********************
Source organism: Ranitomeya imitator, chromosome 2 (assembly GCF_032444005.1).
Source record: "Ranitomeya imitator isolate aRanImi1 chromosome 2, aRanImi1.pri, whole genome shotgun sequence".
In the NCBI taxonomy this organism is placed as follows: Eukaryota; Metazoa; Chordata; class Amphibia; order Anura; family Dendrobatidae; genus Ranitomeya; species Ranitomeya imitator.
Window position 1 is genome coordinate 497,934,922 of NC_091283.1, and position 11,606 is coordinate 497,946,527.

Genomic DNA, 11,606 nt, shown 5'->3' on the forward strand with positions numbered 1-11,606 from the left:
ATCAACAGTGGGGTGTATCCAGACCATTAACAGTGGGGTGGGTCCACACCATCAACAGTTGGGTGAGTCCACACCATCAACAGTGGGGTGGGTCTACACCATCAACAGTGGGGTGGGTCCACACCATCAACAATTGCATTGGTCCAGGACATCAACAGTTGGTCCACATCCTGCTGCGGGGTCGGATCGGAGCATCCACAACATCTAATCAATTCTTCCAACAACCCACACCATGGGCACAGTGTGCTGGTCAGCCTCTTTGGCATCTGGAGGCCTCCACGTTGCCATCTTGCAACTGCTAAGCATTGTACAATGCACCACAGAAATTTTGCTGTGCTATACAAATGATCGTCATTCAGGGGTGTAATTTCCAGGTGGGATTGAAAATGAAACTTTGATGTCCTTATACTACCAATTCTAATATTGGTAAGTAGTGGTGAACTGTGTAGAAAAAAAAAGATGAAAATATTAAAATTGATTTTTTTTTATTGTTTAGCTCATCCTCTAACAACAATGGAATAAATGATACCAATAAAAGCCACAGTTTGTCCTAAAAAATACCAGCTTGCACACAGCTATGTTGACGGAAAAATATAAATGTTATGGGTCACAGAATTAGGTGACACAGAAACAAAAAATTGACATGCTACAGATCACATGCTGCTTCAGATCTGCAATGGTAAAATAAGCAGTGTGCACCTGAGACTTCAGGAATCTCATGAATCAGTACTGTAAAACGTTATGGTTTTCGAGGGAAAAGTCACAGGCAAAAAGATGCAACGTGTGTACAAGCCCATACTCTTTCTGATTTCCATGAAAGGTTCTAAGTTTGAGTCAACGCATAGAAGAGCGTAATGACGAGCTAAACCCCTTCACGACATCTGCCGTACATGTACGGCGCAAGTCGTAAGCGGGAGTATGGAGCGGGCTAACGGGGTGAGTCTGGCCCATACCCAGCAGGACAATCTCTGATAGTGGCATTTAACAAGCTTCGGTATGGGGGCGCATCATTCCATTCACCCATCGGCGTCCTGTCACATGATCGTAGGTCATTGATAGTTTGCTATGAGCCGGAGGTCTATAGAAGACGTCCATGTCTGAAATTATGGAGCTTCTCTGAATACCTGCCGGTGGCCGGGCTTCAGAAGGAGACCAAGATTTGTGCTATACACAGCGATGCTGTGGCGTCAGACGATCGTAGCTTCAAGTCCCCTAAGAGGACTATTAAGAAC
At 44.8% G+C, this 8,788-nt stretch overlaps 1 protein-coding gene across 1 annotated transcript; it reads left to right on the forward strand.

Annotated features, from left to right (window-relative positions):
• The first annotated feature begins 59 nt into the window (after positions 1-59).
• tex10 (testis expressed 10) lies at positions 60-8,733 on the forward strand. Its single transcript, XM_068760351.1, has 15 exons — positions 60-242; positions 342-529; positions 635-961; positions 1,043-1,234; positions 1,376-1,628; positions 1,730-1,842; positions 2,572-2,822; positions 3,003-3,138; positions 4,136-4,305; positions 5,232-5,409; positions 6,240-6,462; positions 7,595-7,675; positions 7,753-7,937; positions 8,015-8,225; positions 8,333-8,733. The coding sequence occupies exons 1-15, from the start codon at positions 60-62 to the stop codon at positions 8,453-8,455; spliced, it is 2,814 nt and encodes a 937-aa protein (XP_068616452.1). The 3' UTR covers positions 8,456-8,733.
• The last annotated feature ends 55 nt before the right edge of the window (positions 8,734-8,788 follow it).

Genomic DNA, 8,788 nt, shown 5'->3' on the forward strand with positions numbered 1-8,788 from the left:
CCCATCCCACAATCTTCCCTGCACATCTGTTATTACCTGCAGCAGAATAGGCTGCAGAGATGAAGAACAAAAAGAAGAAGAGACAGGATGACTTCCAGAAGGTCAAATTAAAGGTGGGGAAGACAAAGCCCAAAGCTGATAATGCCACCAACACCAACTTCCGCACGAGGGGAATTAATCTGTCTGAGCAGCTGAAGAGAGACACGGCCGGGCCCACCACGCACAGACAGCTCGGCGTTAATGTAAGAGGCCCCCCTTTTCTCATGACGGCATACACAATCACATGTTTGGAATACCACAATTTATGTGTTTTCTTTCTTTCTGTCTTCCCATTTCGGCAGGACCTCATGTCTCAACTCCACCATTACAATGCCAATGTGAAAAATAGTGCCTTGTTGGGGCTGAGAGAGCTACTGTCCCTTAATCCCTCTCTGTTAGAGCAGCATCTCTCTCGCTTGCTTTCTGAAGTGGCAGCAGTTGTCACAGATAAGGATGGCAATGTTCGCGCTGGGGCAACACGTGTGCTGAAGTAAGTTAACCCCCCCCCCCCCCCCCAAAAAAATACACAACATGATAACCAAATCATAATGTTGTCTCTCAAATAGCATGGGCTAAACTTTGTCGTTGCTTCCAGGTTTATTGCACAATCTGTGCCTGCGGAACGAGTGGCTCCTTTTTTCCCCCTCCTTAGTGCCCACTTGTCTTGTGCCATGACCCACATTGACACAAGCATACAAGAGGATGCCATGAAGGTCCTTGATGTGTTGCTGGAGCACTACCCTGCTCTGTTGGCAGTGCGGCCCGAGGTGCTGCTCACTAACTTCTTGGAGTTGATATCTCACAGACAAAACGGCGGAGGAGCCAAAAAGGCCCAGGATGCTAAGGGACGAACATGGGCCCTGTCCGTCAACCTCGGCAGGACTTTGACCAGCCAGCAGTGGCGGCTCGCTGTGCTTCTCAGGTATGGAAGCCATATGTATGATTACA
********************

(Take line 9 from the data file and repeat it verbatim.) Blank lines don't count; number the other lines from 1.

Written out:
• The first annotated feature begins 59 nt into the window (after positions 1-59).